By the time I was born — the 11th child in my family — my folks had run out of names. So they gave the job to my sisters. That’s how I became Maxine Evon Bailey. With a father who loved to entertain us, six big brothers to tease me and four big sisters to spoil me, it all made for a very happy childhood.
My Christian adventure began in the sixth grade when I was invited to attend a neighborhood Bible club. Having no idea what to expect, I dragged my friend Leona along too.
Neither of us had ever heard the Gospel before. We weren’t really sure what Jesus had to do with anything except Christmas. But Mrs. Abel brought Him to life for us with songs and a flannelgraph board and figures. I don’t know how many times we attended before we understood the Gospel, but I do remember how emotional it was for me to accept Jesus as my Savior. Mrs. Abel then guided us to a good church in our neighborhood and explained how important it was to attend faithfully, which we did.
That next year we became more and more grounded in our faith and wanted to be baptized. My mother gave me permission, but Leona’s mother wouldn’t let her. Mrs. Abel interceded and we ended up being baptized on the same night — with no parents to view it. Just two scared little girls on our own.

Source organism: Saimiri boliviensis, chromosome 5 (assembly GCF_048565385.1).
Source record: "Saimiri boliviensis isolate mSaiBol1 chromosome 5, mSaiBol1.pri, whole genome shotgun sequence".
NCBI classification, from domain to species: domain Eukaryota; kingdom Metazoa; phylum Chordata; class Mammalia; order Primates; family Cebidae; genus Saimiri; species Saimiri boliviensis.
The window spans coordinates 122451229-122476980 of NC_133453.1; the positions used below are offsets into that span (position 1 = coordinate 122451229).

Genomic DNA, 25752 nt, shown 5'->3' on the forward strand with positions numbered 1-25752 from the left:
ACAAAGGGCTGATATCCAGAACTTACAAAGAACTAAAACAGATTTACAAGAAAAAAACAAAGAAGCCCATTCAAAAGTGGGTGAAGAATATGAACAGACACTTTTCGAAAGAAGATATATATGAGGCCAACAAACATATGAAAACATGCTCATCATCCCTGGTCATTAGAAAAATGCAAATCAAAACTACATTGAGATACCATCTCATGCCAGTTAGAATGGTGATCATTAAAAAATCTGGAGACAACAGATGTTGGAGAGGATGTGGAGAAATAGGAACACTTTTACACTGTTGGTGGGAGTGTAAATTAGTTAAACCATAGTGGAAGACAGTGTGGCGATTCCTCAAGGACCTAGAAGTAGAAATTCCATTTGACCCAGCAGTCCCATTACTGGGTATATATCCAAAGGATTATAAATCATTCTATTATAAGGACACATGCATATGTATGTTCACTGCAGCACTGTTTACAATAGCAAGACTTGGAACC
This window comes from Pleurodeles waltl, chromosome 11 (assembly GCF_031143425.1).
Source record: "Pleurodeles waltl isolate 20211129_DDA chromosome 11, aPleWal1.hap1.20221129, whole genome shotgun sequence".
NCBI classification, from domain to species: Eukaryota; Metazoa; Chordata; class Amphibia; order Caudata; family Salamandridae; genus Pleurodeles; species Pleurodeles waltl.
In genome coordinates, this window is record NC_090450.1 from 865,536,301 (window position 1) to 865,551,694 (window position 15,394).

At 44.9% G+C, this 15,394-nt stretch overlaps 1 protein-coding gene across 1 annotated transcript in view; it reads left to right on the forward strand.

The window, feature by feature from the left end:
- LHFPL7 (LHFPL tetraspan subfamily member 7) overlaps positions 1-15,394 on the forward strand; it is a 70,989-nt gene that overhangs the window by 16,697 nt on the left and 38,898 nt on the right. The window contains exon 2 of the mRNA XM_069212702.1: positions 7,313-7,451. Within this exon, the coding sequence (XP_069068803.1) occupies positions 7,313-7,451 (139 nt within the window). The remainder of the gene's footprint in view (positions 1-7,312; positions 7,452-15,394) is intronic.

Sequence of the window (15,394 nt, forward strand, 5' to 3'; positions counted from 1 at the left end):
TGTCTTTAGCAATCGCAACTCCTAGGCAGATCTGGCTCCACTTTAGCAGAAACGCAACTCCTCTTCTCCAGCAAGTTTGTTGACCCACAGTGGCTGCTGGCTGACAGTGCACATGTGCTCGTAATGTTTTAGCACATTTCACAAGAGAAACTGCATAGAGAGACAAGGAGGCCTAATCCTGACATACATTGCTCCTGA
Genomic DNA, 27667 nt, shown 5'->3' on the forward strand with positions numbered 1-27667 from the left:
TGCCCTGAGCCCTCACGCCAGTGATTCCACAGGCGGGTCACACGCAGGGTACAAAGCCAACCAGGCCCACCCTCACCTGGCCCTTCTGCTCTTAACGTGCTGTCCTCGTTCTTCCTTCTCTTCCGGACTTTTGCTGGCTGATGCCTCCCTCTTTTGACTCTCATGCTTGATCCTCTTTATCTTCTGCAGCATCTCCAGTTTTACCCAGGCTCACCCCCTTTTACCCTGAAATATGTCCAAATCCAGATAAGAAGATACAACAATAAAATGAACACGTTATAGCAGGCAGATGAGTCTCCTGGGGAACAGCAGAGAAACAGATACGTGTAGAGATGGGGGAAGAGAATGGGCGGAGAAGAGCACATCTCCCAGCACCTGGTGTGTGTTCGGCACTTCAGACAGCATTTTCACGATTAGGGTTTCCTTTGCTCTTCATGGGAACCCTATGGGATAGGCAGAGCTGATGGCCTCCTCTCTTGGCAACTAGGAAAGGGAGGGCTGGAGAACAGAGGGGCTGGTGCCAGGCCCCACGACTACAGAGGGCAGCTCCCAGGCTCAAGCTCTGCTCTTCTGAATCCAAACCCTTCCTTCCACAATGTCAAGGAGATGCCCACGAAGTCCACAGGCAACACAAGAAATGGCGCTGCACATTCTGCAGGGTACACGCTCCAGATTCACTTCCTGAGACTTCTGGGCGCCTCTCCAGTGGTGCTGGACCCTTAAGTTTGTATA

At 16, I was really challenged when I saw a film of the five NTM missionaries who were killed by the Ayorés in eastern Bolivia, and heard NTM missionaries speak. I began to read everything I could get my hands on about New Tribes Mission. What Paul Fleming wrote really spoke to my teenage heart: “No man is too old to serve the Lord, and no man is too young.”
At the end of my junior year of high school, our youth pastor and his wife and a group of young people from our church decided to go to California to study missions with New Tribes. The others were older than I was but I decided to send in my application anyway. I figured if New Tribes accepted me, I would drop out of high school and go along. I fully expected to be turned down. I wasn’t — and this caused a slight problem since I hadn’t consulted my parents.